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Testing listening effort for speech comprehension
Linköping University, Department of Clinical and Experimental Medicine, Technical Audiology. Linköping University, Faculty of Health Sciences.
Linköping University, Department of Clinical and Experimental Medicine, Technical Audiology. Linköping University, Faculty of Health Sciences.ORCID iD: 0000-0003-3350-8997
Linköping University, Department of Behavioural Sciences and Learning, Cognition, Development and Disability. Linköping University, The Swedish Institute for Disability Research. Linköping University, Department of Behavioural Sciences and Learning, Disability Research. Linköping University, Faculty of Arts and Sciences.
Linköping University, Department of Clinical and Experimental Medicine, Technical Audiology. Linköping University, Department of Behavioural Sciences and Learning, Cognition, Development and Disability. Linköping University, The Swedish Institute for Disability Research. Linköping University, Department of Behavioural Sciences and Learning, Disability Research. Linköping University, Faculty of Health Sciences.
2011 (English)Conference paper, Published paper (Other academic)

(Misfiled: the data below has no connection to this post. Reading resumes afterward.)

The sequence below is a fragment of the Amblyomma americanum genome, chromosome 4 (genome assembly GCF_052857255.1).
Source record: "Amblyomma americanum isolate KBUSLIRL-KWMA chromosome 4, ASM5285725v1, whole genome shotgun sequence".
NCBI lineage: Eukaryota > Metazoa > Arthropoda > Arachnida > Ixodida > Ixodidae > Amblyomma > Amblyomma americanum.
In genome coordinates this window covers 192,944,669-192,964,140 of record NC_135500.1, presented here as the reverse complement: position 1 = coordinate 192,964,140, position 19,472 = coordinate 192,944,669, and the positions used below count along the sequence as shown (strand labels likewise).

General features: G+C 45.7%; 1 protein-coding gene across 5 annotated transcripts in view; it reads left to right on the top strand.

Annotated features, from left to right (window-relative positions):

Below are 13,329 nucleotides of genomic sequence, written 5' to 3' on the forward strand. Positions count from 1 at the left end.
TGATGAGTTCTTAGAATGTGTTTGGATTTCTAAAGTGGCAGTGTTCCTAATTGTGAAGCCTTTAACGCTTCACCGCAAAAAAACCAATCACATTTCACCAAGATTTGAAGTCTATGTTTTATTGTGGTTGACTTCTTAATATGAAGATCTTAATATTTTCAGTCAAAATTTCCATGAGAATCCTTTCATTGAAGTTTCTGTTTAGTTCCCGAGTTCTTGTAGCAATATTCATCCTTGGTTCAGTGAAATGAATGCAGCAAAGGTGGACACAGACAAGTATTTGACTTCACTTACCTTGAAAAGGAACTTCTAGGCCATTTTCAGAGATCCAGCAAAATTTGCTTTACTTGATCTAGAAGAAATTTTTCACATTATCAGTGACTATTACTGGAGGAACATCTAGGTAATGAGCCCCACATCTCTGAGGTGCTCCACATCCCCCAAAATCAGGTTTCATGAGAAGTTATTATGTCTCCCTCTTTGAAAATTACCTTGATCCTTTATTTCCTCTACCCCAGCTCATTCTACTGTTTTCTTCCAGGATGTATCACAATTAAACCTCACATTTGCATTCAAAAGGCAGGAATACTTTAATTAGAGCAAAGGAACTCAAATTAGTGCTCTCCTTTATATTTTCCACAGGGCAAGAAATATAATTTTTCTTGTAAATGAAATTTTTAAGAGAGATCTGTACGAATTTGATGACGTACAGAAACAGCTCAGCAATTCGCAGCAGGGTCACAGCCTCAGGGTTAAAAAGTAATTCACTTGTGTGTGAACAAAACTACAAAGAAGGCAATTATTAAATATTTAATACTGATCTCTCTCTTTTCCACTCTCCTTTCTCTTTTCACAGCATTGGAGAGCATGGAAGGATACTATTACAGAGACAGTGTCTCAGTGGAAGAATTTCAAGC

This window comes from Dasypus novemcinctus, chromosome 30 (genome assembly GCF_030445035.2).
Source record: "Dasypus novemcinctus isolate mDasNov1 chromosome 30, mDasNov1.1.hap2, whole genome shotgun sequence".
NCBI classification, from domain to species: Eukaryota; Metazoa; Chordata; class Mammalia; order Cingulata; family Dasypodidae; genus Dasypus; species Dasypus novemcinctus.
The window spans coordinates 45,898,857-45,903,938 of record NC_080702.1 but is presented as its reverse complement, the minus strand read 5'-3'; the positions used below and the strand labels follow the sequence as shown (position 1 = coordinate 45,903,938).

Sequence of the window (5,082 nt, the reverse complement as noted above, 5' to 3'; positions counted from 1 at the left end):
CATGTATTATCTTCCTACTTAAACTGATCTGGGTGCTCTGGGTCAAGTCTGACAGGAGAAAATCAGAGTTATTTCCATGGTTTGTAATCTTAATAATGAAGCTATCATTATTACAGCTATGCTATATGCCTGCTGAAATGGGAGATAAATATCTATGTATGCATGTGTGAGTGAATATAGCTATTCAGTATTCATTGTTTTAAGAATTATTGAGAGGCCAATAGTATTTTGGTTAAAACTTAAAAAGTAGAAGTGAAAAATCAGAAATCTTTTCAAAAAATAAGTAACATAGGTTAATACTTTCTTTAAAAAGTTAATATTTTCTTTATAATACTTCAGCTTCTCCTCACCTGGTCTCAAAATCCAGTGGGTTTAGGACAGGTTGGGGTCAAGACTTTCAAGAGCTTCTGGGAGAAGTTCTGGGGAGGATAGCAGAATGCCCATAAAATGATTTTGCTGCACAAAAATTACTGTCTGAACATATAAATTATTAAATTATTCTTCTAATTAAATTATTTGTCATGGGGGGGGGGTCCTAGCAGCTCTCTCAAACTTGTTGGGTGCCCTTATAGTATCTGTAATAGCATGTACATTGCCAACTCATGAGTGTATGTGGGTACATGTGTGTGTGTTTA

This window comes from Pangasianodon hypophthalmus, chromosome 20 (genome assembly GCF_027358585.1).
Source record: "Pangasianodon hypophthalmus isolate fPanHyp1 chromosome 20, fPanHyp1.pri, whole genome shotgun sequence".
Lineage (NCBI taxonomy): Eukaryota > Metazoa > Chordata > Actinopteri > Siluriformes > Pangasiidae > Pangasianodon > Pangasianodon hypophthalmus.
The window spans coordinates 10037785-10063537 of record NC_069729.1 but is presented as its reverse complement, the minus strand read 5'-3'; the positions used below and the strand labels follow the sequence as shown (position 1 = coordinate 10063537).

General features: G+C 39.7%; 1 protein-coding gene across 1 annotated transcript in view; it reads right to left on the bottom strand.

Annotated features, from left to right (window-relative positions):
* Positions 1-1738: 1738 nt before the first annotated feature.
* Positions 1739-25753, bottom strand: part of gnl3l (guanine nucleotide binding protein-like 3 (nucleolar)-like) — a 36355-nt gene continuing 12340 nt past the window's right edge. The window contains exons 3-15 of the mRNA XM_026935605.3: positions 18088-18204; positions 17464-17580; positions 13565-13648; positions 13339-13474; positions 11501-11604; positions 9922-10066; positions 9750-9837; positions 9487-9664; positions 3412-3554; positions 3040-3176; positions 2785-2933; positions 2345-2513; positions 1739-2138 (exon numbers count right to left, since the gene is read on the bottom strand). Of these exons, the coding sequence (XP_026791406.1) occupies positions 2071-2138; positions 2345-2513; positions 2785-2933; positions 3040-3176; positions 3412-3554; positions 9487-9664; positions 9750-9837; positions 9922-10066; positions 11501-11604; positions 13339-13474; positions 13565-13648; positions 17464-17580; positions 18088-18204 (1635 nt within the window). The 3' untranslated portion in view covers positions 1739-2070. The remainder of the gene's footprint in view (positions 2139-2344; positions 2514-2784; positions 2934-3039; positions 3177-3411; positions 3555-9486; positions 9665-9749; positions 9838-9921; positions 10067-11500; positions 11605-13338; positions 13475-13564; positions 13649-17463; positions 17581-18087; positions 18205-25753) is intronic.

Abstract [en]

One aim of hearing aid fitting is to reduce the effort of understanding speech, especially in noisy environments. For a good hearing aid fitting, knowledge about the patient’s auditory abilities is necessary, but knowledge about cognitive abilities may also be important.

 

The Auditory Inference Span Test (AIST) is a dual-task hearing-in-noise test, that combines auditory and memory processing. In AIST, Hagerman sentences are presented in steady state speech-shaped noise at -2dB, -4dB or -6dB SNR and the subject is required to recall and process the information from the sentences by giving button-press responses to multiple-choice questions thereby assessing what the subject could infer from what was heard.

 

AIST will be administered to 40 normal hearing subjects (29 to date) and performance related to speech reception threshold, working memory capacity and updating ability, as well as subjective rating of listening effort. Preliminary results show a greater SNR-related improvement in AIST scores at low SNRs than can be explained by improved audibility alone, consistent with release of memory resources due to reduced listening effort. There is also a trend towards a positive relationship between AIST scores and individual working memory capacity and updating ability.

Place, publisher, year, edition, pages
2011. 73-80 p.
National Category
Other Medical Sciences not elsewhere specified
Identifiers
URN: urn:nbn:se:liu:diva-71189OAI: oai:DiVA.org:liu-71189DiVA: diva2:446419
Conference
International Symposium on Auditory and Audiological Research, 24 - 26 August 2011, Nyborg, Denmark
Available from: 2011-10-07 Created: 2011-10-04 Last updated: 2017-11-06

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Rönnberg, NiklasStenfelt, StefanRudner, MaryLunner, Thomas

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Technical AudiologyFaculty of Health SciencesCognition, Development and DisabilityThe Swedish Institute for Disability ResearchDisability ResearchFaculty of Arts and Sciences
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